Redefining Fixed Income

The golden age of fixed income is over.

The days when investors could rely on traditional bonds as safe, income-producing securities that hedge equity risk and deliver returns that keep pace with inflation are finished.

While it may not have felt like it, long-term investors had it pretty easy over the last 90-plus years. A diversified portfolio of 60% stocks and 40% high-quality bonds yielded a 9.0% annualized return between 1926 and 2019.

Even in a more granular, decade-by-decade examination, the ubiquitous 60/40 portfolio generally earned returns in the mid-single digits. In the decades when it didn’t, the 1930s and 2000s, poor stock market performance explained much of the shortfall. In the 2000s at least, that could have been addressed with broader stock market diversification — in value stocks, for example — since large-cap growth stocks endured the worst of the downturn.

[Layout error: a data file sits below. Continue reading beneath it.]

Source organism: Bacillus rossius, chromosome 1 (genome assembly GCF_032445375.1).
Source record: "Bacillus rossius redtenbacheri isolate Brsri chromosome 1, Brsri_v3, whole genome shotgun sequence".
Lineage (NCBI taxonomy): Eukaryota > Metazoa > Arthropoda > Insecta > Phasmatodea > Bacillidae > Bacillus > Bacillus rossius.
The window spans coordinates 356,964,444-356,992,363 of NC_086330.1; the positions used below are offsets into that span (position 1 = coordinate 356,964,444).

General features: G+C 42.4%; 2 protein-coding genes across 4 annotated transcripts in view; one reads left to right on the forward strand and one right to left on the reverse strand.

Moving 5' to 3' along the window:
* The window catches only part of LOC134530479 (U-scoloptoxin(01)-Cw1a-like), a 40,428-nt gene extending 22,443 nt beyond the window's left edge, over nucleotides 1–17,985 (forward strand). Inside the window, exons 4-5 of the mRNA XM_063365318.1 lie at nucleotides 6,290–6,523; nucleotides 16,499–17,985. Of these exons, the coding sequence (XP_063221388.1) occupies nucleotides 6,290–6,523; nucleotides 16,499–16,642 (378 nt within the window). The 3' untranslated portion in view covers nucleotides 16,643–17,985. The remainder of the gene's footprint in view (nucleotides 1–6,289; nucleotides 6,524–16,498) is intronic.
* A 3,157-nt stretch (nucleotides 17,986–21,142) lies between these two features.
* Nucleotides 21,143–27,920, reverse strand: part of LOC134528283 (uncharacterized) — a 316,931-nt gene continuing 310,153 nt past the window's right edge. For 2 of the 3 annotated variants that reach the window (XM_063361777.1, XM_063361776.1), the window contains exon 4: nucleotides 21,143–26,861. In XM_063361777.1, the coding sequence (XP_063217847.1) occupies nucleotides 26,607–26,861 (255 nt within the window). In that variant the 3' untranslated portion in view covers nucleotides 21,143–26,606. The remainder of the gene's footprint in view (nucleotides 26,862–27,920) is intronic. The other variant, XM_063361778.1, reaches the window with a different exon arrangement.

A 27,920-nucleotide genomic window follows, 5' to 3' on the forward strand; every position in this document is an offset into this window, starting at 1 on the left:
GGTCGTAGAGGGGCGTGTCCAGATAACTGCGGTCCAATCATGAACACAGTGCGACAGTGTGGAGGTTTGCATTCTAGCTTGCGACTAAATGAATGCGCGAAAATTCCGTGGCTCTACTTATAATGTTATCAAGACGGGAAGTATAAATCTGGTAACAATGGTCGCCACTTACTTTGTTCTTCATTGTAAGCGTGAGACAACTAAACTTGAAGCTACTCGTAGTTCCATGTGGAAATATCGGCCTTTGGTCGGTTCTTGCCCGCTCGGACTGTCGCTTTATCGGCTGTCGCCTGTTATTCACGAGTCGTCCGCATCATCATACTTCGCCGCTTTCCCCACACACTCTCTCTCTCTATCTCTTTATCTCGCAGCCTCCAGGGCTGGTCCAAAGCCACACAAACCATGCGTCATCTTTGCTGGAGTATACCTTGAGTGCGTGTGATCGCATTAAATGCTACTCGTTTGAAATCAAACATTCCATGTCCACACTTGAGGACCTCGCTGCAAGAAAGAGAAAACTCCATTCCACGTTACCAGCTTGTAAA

Those mid-single–digit returns have largely met institutional and retail investors’ stated needs. The former often have spending policies of 4% to 5% of the portfolio’s rolling value. Add in 2% for inflation and 1% for portfolio expenses, and they require annualized returns of 7% or 8%. For individual investors, many of whom are still guided by the imperfect 4% rule, a similar 7% return is required.


In the years ahead, achieving those numbers looks much more difficult. Today’s high stock market valuations are part of the problem. Before when Shiller CAPE ratios reached these levels, returns fell far below the 10.8% long-term average. But bonds are the much bigger culprit.